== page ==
Friday 9 December 2016

June gets the buzz

Comedienne June Rodgers knows how to attract an audience -- and in her garden, that means nurturing the right plants to help care for our native insects and bird life

Dermot O'Neill

Published 18/09/2010 | 05:00

June in her garden
June in her garden

With many of our native insects, such as the bumblebee, in danger of extinction, gardeners are now playing a larger role in helping them survivie by choosing plants and flowers that will attract and sustain them.

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One such gardener who loves attracting birds and insects to her garden is well-known comedienne June Rodgers. I met her recently and she explained about her passion for attracting wildlife to her garden. June started by explaining where her interest began: "I live in an old, granite cottage in Firhouse, which dates back to 1903. When my dad Alex and I bought the house together 20 years ago, we were delighted that it came with a large garden.

"Dad was always a very keen gardener, and in our previous house in Tallaght village, he grew everything from gooseberries to marrows. Needless to say, visitors to our house never left empty-handed.

"Sadly my dad passed away shortly after we bought the house, but I was very fortunate to have great friends, who came up with trowels, shovels and spades to help me with the garden, and, of course, there was the occasional bottle of wine to help us with this task.

"Then I met and married my husband Peter 13 years ago. Now while he enjoys the lovely garden, he'd be more of a cut- the-grass man and is great for cutting back the foliage in the autumn.

"This is a great help to me, as I get very busy around then, preparing for my Christmas Show, which opens at the Red Cow Moran Hotel from November 26."

She adds: "A few years ago, we decided to put in a pond and water-feature in the garden. We started off with goldfish in the pond, but sadly Mr Heron was a regular lunch visitor. Then a friend of ours introduced us to the world of frogs, but the one thing we didn't realise about them was that they multiply. And boy, did they multiply.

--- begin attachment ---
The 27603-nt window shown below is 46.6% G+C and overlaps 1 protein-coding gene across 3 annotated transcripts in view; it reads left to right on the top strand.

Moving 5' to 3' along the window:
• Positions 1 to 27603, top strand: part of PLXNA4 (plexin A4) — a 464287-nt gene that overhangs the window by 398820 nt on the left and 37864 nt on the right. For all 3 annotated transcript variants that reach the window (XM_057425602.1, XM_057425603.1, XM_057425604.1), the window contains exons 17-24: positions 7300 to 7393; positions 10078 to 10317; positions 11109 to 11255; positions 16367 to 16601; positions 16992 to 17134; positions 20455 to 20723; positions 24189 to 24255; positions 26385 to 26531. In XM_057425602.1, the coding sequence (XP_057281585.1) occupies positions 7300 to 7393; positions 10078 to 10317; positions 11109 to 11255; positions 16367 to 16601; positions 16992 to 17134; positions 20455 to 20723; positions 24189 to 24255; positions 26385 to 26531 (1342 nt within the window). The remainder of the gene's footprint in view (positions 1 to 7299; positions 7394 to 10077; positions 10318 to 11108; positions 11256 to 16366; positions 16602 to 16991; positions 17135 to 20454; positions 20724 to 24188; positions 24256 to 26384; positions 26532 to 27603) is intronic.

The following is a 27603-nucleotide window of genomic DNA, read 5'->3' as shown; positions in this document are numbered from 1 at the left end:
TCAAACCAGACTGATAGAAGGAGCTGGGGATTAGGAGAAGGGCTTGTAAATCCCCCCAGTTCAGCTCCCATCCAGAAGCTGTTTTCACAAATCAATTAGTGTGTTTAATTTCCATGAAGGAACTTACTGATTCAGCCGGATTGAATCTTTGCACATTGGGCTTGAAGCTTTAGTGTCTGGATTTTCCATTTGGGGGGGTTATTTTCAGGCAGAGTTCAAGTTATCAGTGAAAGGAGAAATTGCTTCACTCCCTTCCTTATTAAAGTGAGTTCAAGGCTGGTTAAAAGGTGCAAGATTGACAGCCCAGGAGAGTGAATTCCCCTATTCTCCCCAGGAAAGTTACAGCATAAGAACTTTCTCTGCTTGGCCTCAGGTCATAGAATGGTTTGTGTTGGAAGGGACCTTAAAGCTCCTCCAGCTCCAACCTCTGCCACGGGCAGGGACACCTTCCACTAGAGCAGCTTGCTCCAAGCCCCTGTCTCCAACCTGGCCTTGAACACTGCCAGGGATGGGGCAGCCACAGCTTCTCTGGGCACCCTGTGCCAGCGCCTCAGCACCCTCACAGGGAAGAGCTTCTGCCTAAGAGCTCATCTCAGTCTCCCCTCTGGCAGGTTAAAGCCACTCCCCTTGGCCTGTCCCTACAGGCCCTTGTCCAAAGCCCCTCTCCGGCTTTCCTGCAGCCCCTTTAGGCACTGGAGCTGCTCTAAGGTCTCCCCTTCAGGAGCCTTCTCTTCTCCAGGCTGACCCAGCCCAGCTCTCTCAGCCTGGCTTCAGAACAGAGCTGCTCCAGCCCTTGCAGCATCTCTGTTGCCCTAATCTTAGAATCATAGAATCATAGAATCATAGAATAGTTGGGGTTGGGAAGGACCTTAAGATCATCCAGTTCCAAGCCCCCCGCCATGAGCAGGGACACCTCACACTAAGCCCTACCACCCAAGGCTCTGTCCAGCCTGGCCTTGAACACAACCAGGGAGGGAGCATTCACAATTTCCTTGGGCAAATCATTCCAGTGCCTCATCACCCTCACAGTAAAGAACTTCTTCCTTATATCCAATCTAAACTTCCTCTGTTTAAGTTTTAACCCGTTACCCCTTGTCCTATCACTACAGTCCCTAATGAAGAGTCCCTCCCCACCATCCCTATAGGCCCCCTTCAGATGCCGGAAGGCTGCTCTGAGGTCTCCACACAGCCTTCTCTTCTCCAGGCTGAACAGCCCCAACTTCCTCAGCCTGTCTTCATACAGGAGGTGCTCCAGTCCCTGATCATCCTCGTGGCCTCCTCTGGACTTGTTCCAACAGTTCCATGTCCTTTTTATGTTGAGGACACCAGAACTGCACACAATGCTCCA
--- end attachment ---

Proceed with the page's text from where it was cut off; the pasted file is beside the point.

"In April this year, we had to take more than 200 of them out of our pond, as they were taking it over.

"We carefully transported them by car to a bigger pond in the mountains, but when we returned home, we were astonished to hear a chorus of 'ribbit, ribbit' outside. There were at least another 50 of them by the side of the pond, and we suspect that they caught the bus back down the mountain again.

"My favourite of all are the birds, as we have a lot of house sparrows that live in the hedge, and an adorable little robin, who sits outside every morning waiting for his breakfast -- dried mealworm.

"My mother-in-law Marjorie introduced me to a seed called niger seed, and within four days, we had eight goldfinches in the garden. Quite a lot of starlings descend during the day, the odd pigeon, and, of course, the blackbirds.

"A couple of years ago, we put some nesting boxes in the garden, and the blue tits took advantage of two of them. I think the male had two women on the go, as he was going from one to the other. I suspect it'll all end in feathers flying.

"Over the years, I have become much more familiar with plants and how they can attract wildlife. Buddleia, the verbena and even nettles attract butterflies, and lavender, hebe, fuchsia, sunflower and the blue globe thistle attract bees. If you're not a fan of wasps, beware because they adore cotoneaster.

"I love my garden, it's my favourite place to sit and learn my lines. It's my little oasis before the madness and fun of the Christmas Show begins."

Irish Independent

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